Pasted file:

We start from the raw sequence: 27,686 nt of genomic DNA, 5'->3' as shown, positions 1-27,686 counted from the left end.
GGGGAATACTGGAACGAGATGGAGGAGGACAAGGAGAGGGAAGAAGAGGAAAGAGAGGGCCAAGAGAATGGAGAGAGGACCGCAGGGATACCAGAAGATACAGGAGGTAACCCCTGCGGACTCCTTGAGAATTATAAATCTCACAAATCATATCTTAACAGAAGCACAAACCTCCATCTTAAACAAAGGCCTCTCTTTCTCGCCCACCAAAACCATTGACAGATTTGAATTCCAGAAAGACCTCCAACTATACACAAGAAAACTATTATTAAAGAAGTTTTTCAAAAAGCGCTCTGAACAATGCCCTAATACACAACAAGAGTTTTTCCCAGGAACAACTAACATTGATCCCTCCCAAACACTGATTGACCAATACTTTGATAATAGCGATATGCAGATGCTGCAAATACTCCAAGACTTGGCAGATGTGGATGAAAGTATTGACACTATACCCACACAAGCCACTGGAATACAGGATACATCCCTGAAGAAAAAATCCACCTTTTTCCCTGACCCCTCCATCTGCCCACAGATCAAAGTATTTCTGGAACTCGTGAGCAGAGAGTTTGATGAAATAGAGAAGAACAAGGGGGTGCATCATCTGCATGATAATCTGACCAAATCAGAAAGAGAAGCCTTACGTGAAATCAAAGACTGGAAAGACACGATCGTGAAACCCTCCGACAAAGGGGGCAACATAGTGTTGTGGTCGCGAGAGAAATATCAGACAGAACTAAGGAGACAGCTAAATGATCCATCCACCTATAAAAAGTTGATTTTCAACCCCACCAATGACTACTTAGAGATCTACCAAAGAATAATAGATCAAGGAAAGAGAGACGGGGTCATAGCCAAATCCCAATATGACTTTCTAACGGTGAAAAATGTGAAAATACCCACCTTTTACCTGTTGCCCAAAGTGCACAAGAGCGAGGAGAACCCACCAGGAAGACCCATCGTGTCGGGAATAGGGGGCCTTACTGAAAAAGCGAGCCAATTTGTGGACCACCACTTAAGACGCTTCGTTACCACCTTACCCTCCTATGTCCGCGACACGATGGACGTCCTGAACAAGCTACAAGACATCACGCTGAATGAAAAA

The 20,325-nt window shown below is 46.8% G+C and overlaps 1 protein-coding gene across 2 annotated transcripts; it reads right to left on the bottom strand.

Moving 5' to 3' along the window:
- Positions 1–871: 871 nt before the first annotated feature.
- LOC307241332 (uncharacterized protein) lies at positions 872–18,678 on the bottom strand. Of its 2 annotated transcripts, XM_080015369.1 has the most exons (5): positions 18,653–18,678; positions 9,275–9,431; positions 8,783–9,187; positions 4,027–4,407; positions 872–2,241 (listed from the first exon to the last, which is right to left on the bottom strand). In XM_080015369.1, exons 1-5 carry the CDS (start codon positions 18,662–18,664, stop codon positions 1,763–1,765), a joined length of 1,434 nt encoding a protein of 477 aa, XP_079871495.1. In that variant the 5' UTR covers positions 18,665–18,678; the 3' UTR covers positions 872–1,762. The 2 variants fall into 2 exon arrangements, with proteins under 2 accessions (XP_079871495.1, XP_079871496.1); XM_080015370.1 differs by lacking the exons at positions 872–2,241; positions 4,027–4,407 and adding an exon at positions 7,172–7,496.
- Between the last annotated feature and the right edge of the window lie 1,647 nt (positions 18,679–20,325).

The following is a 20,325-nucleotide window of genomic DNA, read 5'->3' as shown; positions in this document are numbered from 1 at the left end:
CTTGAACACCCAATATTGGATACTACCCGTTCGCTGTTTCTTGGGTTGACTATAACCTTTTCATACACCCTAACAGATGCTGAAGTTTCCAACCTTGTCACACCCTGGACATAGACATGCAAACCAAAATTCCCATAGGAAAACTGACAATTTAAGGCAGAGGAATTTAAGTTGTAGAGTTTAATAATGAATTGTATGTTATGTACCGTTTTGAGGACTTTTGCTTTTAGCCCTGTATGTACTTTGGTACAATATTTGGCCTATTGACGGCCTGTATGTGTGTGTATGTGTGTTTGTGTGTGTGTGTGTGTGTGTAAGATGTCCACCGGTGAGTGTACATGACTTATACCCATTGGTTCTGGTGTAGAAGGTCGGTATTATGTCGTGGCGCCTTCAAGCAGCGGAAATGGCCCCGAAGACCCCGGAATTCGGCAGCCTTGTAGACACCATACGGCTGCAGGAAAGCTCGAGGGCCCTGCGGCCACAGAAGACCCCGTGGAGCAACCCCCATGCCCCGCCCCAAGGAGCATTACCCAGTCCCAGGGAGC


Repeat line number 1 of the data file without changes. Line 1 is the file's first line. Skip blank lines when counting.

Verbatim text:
We start from the raw sequence: 27,686 nt of genomic DNA, 5'->3' as shown, positions 1-27,686 counted from the left end.